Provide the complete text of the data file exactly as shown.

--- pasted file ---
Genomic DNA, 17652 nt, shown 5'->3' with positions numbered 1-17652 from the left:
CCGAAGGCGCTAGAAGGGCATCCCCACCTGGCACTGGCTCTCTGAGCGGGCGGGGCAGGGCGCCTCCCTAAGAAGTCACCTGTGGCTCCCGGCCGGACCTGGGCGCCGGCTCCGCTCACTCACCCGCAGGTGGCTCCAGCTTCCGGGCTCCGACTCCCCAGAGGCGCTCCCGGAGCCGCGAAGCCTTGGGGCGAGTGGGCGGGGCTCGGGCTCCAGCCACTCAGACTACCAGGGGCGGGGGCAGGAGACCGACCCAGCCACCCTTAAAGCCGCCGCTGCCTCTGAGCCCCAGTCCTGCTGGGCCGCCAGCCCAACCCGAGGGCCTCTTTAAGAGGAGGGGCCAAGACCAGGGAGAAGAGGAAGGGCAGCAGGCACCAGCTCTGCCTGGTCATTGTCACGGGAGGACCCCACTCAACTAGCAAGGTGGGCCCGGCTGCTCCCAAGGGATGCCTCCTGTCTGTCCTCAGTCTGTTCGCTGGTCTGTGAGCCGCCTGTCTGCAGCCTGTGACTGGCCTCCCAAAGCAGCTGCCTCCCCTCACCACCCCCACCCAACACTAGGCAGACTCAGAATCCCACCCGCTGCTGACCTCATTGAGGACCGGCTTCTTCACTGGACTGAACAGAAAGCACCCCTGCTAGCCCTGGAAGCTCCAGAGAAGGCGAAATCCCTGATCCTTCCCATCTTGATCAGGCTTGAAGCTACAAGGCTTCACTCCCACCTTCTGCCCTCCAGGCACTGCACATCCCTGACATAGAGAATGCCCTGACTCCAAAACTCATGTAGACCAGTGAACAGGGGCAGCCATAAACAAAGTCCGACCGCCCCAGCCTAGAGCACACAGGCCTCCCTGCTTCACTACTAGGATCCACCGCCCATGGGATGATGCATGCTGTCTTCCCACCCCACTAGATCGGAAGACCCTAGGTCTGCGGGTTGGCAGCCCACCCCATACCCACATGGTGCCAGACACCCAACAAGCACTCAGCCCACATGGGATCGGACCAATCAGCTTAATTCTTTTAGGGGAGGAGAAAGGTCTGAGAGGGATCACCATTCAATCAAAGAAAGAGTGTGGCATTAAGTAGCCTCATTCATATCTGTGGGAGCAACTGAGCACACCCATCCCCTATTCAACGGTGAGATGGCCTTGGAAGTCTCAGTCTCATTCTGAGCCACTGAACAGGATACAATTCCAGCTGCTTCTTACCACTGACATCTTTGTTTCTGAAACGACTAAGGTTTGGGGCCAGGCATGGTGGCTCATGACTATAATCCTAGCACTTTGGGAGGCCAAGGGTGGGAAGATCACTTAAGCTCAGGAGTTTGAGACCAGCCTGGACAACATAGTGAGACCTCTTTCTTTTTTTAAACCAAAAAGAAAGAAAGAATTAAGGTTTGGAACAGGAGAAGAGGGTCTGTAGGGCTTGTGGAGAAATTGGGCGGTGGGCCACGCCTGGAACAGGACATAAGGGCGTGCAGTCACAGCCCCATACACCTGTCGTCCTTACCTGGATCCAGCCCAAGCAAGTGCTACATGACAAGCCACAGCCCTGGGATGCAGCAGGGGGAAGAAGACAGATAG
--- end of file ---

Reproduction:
Genomic DNA, 17652 nt, shown 5'->3' with positions numbered 1-17652 from the left:
CCGAAGGCGCTAGAAGGGCATCCCCACCTGGCACTGGCTCTCTGAGCGGGCGGGGCAGGGCGCCTCCCTAAGAAGTCACCTGTGGCTCCCGGCCGGACCTGGGCGCCGGCTCCGCTCACTCACCCGCAGGTGGCTCCAGCTTCCGGGCTCCGACTCCCCAGAGGCGCTCCCGGAGCCGCGAAGCCTTGGGGCGAGTGGGCGGGGCTCGGGCTCCAGCCACTCAGACTACCAGGGGCGGGGGCAGGAGACCGACCCAGCCACCCTTAAAGCCGCCGCTGCCTCTGAGCCCCAGTCCTGCTGGGCCGCCAGCCCAACCCGAGGGCCTCTTTAAGAGGAGGGGCCAAGACCAGGGAGAAGAGGAAGGGCAGCAGGCACCAGCTCTGCCTGGTCATTGTCACGGGAGGACCCCACTCAACTAGCAAGGTGGGCCCGGCTGCTCCCAAGGGATGCCTCCTGTCTGTCCTCAGTCTGTTCGCTGGTCTGTGAGCCGCCTGTCTGCAGCCTGTGACTGGCCTCCCAAAGCAGCTGCCTCCCCTCACCACCCCCACCCAACACTAGGCAGACTCAGAATCCCACCCGCTGCTGACCTCATTGAGGACCGGCTTCTTCACTGGACTGAACAGAAAGCACCCCTGCTAGCCCTGGAAGCTCCAGAGAAGGCGAAATCCCTGATCCTTCCCATCTTGATCAGGCTTGAAGCTACAAGGCTTCACTCCCACCTTCTGCCCTCCAGGCACTGCACATCCCTGACATAGAGAATGCCCTGACTCCAAAACTCATGTAGACCAGTGAACAGGGGCAGCCATAAACAAAGTCCGACCGCCCCAGCCTAGAGCACACAGGCCTCCCTGCTTCACTACTAGGATCCACCGCCCATGGGATGATGCATGCTGTCTTCCCACCCCACTAGATCGGAAGACCCTAGGTCTGCGGGTTGGCAGCCCACCCCATACCCACATGGTGCCAGACACCCAACAAGCACTCAGCCCACATGGGATCGGACCAATCAGCTTAATTCTTTTAGGGGAGGAGAAAGGTCTGAGAGGGATCACCATTCAATCAAAGAAAGAGTGTGGCATTAAGTAGCCTCATTCATATCTGTGGGAGCAACTGAGCACACCCATCCCCTATTCAACGGTGAGATGGCCTTGGAAGTCTCAGTCTCATTCTGAGCCACTGAACAGGATACAATTCCAGCTGCTTCTTACCACTGACATCTTTGTTTCTGAAACGACTAAGGTTTGGGGCCAGGCATGGTGGCTCATGACTATAATCCTAGCACTTTGGGAGGCCAAGGGTGGGAAGATCACTTAAGCTCAGGAGTTTGAGACCAGCCTGGACAACATAGTGAGACCTCTTTCTTTTTTTAAACCAAAAAGAAAGAAAGAATTAAGGTTTGGAACAGGAGAAGAGGGTCTGTAGGGCTTGTGGAGAAATTGGGCGGTGGGCCACGCCTGGAACAGGACATAAGGGCGTGCAGTCACAGCCCCATACACCTGTCGTCCTTACCTGGATCCAGCCCAAGCAAGTGCTACATGACAAGCCACAGCCCTGGGATGCAGCAGGGGGAAGAAGACAGATAG